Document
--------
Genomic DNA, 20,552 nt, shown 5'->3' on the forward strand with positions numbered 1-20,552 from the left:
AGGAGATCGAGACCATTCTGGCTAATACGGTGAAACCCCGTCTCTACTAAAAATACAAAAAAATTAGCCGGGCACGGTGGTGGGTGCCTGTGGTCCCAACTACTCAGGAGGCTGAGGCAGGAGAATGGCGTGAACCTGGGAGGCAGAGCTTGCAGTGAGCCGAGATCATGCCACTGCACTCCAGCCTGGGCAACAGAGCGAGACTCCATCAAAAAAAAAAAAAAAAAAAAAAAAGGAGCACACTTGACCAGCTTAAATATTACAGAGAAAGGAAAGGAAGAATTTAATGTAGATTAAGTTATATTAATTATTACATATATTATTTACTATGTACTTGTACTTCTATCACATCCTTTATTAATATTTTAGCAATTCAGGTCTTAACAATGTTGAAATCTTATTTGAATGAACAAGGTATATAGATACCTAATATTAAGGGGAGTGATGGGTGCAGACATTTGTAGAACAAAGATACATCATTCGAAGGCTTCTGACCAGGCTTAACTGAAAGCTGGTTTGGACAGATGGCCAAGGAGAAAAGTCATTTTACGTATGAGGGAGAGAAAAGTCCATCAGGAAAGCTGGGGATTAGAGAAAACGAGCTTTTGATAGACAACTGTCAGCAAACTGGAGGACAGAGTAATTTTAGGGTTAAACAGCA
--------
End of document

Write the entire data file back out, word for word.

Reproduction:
Genomic DNA, 20,552 nt, shown 5'->3' on the forward strand with positions numbered 1-20,552 from the left:
AGGAGATCGAGACCATTCTGGCTAATACGGTGAAACCCCGTCTCTACTAAAAATACAAAAAAATTAGCCGGGCACGGTGGTGGGTGCCTGTGGTCCCAACTACTCAGGAGGCTGAGGCAGGAGAATGGCGTGAACCTGGGAGGCAGAGCTTGCAGTGAGCCGAGATCATGCCACTGCACTCCAGCCTGGGCAACAGAGCGAGACTCCATCAAAAAAAAAAAAAAAAAAAAAAAAGGAGCACACTTGACCAGCTTAAATATTACAGAGAAAGGAAAGGAAGAATTTAATGTAGATTAAGTTATATTAATTATTACATATATTATTTACTATGTACTTGTACTTCTATCACATCCTTTATTAATATTTTAGCAATTCAGGTCTTAACAATGTTGAAATCTTATTTGAATGAACAAGGTATATAGATACCTAATATTAAGGGGAGTGATGGGTGCAGACATTTGTAGAACAAAGATACATCATTCGAAGGCTTCTGACCAGGCTTAACTGAAAGCTGGTTTGGACAGATGGCCAAGGAGAAAAGTCATTTTACGTATGAGGGAGAGAAAAGTCCATCAGGAAAGCTGGGGATTAGAGAAAACGAGCTTTTGATAGACAACTGTCAGCAAACTGGAGGACAGAGTAATTTTAGGGTTAAACAGCA